With Age Comes Wisdom - Henry Adam

Essay by babyblue_eyed_angelUniversity, Bachelor'sA-, July 2006

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Henry Adam's was born February 16, 1838, in the United States of America. His father, grandfather, and great-grandfather were all either presidents or congressmen. Adams was a very talented novelist and historian who published many books. Adams also was a professor of history at Harvard. His most famous Pulitzer Prize winning essay called "The Education of Henry Adams" is an autobiography about Adams' education at Harvard College class of 1858. His essay goes on to discredit Harvard's educational system, stating that they graduate men who learned how to regurgitate facts but not how to solve real life problems. He is upset because he wanted to learn how to analyze a situation and not spit up a collection of facts. Adams mentions Harvard in the aspect that "any other education would have required a serious effort, but no one took Harvard College seriously" (32). He also states that "Nothing in education is so astonishing as the amount of ignorance it accumulates in the form of inert facts" (42).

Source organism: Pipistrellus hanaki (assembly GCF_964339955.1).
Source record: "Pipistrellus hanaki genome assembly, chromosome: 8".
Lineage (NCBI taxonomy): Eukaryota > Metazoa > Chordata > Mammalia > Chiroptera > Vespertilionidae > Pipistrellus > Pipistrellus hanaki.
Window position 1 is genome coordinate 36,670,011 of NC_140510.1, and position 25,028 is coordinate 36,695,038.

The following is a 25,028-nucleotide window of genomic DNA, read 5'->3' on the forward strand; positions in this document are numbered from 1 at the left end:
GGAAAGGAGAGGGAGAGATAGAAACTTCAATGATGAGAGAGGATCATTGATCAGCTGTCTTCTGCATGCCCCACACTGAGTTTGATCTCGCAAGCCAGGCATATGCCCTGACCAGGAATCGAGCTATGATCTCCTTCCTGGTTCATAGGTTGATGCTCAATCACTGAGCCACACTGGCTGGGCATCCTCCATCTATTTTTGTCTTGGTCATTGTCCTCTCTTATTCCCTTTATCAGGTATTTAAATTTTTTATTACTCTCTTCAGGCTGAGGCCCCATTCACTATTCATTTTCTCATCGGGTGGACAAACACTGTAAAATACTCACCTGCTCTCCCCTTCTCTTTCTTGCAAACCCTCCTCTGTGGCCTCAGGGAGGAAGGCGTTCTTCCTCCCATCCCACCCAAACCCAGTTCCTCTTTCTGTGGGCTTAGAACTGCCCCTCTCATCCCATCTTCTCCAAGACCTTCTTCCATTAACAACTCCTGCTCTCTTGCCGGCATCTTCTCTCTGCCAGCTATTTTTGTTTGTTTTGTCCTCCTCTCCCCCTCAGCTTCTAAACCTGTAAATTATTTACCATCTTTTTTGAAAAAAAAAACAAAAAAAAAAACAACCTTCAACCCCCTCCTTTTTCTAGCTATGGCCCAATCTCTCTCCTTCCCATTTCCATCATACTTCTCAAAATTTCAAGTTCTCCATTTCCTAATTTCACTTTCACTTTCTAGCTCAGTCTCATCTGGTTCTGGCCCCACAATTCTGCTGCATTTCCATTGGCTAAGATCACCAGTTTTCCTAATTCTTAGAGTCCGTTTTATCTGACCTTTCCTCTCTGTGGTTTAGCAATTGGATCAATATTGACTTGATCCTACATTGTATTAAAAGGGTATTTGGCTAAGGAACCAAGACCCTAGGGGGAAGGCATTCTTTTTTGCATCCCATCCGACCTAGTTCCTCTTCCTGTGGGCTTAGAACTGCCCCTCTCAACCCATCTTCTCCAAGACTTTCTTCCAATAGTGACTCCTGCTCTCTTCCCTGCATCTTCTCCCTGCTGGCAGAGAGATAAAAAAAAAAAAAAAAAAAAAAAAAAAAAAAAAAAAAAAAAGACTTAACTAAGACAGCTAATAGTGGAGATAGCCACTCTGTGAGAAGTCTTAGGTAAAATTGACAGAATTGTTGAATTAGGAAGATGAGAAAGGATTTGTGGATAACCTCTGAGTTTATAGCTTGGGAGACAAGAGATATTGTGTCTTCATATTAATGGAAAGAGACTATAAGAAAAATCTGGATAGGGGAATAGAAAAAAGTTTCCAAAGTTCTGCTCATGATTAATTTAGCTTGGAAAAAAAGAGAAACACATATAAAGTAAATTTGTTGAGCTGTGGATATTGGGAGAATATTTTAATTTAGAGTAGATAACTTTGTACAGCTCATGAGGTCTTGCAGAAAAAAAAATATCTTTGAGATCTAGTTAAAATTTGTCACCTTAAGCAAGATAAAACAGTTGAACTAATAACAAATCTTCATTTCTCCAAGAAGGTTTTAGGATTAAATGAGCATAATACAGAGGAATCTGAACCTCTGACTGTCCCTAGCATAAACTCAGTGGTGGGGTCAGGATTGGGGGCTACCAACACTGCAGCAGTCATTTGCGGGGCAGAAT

I believe that Adams was puerile in his observation of Harvard. He claimed that Harvard was a fact factory instead of a school that taught its pupils how to apply knowledge and how to dissect problems. What our young Adams doesn't realize is that college was not supposed to teach you analytical skills, that is up to the individual to decide how to apply what they learned. There is no set standard of how to teach pupils higher thinking because everyone applies their own intelligence in different ways.

In the Harvard College section of Henry Adams' essay his tone seems puerile. He seems very ambitious and naive. The reason why I say this is because Henry Adams seems to be scrutinizing every aspect of Harvard. One might even construe his...